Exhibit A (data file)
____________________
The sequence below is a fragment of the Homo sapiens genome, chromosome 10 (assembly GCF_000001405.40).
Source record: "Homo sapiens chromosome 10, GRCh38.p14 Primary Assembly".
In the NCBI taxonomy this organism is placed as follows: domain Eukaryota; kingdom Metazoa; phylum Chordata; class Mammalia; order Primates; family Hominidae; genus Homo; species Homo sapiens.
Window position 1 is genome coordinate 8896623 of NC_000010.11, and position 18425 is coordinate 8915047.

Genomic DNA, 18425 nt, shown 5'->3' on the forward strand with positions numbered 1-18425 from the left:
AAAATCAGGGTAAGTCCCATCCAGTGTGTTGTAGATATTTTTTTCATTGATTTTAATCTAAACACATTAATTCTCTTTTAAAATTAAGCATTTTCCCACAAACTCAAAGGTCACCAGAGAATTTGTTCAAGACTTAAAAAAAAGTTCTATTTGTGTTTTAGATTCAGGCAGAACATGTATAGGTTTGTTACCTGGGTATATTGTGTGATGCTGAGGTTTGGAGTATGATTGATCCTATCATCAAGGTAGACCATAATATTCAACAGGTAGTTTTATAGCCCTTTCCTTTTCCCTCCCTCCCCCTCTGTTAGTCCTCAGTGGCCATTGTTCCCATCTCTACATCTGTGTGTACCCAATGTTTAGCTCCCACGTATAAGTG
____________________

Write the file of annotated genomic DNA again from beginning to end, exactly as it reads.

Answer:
The sequence below is a fragment of the Homo sapiens genome, chromosome 10 (assembly GCF_000001405.40).
Source record: "Homo sapiens chromosome 10, GRCh38.p14 Primary Assembly".
In the NCBI taxonomy this organism is placed as follows: domain Eukaryota; kingdom Metazoa; phylum Chordata; class Mammalia; order Primates; family Hominidae; genus Homo; species Homo sapiens.
Window position 1 is genome coordinate 8896623 of NC_000010.11, and position 18425 is coordinate 8915047.

Genomic DNA, 18425 nt, shown 5'->3' on the forward strand with positions numbered 1-18425 from the left:
AAAATCAGGGTAAGTCCCATCCAGTGTGTTGTAGATATTTTTTTCATTGATTTTAATCTAAACACATTAATTCTCTTTTAAAATTAAGCATTTTCCCACAAACTCAAAGGTCACCAGAGAATTTGTTCAAGACTTAAAAAAAAGTTCTATTTGTGTTTTAGATTCAGGCAGAACATGTATAGGTTTGTTACCTGGGTATATTGTGTGATGCTGAGGTTTGGAGTATGATTGATCCTATCATCAAGGTAGACCATAATATTCAACAGGTAGTTTTATAGCCCTTTCCTTTTCCCTCCCTCCCCCTCTGTTAGTCCTCAGTGGCCATTGTTCCCATCTCTACATCTGTGTGTACCCAATGTTTAGCTCCCACGTATAAGTG